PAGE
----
Many organizations are moving to the cloud and this often requires some level of federation. Federation, put simply, extends authentication from one system (or organization) to another.
One of the key items we covered was protecting Federation Servers, specifically Microsoft Active Directory Federation Servers (ADFS).
Microsoft is currently updating guidance for securing ADFS.
This post describes key ADFS concepts and a short-list of security recommendations on how to properly protect ADFS.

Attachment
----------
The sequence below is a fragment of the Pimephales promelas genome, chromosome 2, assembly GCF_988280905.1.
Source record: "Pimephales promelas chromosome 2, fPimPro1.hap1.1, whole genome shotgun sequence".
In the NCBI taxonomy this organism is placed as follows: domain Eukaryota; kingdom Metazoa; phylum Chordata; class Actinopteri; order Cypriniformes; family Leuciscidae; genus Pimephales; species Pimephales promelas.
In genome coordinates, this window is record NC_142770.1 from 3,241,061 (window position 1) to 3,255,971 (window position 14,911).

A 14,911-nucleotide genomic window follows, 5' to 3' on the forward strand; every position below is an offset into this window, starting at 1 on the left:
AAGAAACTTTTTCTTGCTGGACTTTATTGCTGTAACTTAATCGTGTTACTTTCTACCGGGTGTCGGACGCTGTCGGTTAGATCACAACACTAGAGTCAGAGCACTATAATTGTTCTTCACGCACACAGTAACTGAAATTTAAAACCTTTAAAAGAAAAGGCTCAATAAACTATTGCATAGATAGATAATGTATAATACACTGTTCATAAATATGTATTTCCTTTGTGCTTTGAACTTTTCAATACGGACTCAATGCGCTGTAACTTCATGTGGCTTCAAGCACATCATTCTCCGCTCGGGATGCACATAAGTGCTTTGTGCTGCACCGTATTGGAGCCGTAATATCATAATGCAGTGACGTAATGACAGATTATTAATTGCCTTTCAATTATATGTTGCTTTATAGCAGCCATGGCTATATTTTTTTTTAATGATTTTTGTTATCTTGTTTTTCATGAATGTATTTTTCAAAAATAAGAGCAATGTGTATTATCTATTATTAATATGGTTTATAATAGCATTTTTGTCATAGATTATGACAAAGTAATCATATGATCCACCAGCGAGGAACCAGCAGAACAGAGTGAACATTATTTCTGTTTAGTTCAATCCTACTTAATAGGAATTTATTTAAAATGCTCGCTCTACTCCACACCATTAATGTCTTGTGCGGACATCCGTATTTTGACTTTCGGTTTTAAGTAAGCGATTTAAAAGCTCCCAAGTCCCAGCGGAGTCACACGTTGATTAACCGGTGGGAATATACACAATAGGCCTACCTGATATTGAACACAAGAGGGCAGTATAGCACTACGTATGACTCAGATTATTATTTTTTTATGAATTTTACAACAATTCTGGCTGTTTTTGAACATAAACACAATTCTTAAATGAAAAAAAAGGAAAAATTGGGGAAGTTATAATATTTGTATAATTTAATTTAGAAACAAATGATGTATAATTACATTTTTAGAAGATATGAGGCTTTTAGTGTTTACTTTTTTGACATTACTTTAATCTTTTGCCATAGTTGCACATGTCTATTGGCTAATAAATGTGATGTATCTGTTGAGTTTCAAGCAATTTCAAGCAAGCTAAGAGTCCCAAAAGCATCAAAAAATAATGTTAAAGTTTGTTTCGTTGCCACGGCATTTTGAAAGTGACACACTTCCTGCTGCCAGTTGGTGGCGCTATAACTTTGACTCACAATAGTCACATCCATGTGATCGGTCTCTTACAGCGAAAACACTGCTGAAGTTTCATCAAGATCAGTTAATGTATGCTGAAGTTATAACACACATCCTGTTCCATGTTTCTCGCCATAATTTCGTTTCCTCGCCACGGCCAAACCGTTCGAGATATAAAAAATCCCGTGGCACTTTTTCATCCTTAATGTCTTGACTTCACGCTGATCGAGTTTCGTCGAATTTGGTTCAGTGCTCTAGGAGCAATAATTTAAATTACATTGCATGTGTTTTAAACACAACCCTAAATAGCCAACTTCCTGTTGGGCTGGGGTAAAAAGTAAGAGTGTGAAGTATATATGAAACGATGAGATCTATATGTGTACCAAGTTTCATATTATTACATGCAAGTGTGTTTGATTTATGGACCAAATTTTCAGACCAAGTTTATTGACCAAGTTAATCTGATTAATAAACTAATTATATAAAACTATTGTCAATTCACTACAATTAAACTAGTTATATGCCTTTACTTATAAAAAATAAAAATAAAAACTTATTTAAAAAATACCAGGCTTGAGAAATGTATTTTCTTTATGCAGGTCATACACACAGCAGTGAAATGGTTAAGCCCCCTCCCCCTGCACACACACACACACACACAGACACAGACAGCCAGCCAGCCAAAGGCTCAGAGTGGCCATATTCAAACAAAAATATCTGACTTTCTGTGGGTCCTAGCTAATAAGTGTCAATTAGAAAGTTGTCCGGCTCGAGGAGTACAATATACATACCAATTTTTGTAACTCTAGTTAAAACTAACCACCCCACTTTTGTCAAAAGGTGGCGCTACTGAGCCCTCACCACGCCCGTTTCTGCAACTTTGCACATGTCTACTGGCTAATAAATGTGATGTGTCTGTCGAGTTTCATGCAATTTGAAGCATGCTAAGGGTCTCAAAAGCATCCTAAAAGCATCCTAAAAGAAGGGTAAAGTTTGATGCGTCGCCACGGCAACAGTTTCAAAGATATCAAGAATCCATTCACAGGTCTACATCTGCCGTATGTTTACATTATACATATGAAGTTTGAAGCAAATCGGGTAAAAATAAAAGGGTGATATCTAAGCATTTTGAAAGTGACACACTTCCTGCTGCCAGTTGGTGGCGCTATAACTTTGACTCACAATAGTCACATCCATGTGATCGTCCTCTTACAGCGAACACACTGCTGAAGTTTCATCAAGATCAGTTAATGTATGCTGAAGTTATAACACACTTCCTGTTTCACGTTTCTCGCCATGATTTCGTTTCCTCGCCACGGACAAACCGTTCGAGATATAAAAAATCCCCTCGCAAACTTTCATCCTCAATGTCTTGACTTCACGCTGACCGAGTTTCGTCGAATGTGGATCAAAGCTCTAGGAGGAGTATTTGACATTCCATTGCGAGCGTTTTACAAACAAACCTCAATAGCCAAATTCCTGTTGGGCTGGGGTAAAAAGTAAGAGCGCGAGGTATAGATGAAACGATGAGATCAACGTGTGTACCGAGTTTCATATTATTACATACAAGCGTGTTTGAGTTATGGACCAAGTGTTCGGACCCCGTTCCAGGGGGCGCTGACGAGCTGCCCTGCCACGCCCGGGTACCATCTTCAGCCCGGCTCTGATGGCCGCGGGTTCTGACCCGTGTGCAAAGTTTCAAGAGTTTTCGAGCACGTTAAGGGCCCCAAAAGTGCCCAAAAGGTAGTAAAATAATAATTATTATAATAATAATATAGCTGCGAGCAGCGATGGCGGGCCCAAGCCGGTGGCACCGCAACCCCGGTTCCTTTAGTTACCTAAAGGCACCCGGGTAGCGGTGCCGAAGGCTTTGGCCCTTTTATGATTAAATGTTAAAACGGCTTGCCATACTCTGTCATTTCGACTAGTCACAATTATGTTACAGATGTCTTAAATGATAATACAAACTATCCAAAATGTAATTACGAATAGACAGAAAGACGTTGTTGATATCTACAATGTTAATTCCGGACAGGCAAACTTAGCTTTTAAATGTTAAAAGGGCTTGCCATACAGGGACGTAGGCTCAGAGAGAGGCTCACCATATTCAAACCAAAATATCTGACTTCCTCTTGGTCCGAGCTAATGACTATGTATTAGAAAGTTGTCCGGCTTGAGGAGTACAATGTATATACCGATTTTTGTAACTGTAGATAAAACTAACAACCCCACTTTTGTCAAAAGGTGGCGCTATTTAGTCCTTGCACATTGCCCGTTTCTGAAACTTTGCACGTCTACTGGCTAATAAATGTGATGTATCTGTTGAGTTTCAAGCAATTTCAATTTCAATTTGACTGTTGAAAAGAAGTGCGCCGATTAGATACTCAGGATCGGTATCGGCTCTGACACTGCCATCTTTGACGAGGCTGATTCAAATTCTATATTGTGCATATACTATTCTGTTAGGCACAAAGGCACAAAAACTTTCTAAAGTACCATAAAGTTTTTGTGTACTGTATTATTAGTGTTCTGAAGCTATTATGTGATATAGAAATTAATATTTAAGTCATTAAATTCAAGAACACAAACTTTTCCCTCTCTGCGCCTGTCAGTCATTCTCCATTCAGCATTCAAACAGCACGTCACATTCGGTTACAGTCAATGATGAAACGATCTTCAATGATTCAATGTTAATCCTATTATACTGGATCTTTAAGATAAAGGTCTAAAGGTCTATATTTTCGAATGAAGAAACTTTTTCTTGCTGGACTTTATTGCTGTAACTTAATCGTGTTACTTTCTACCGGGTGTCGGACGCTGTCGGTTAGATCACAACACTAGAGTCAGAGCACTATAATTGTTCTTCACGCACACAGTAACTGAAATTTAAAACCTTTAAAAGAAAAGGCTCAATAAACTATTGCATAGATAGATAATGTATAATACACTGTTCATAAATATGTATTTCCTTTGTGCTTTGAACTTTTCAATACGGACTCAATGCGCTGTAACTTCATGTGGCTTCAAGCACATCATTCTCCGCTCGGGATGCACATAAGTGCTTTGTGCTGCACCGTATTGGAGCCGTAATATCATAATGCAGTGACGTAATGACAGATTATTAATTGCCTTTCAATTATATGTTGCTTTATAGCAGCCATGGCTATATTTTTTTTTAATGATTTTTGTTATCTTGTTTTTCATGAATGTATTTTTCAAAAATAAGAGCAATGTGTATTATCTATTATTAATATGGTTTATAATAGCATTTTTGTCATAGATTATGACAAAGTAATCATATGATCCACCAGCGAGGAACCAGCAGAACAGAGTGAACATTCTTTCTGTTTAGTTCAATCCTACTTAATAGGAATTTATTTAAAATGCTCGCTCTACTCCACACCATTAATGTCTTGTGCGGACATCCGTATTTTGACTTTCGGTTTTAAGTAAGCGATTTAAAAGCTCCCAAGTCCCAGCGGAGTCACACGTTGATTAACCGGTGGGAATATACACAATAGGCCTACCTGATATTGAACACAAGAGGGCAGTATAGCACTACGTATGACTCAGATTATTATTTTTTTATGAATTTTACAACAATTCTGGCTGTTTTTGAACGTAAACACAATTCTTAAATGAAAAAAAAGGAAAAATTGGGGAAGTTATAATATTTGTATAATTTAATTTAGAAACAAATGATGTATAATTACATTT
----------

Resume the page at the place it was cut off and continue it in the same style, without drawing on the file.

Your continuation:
The federation server typically lives on the internal network with a proxy server in the DMZ. There are certificates installed on the Federation server.
ADFS uses the following certificates:
- Service communication
ADFS terminology also includes:
- Relying party trusts: cloud services and applications
- Claim rules: determine what type of access and from where access is allowed.
Key Federation Points:
- Federation: trust between organizations leveraging PKI (certificates matter)
- Cloud SSO often leverages temporary or persistent browser cookies (cookies provide access)
- Several protocols may be supported, though typically SAML. (protocols and versions matter)
- Federation server (or proxy) is on public internet via port 443 (HTTPS).
Conceptual federation authentication flow Continue reading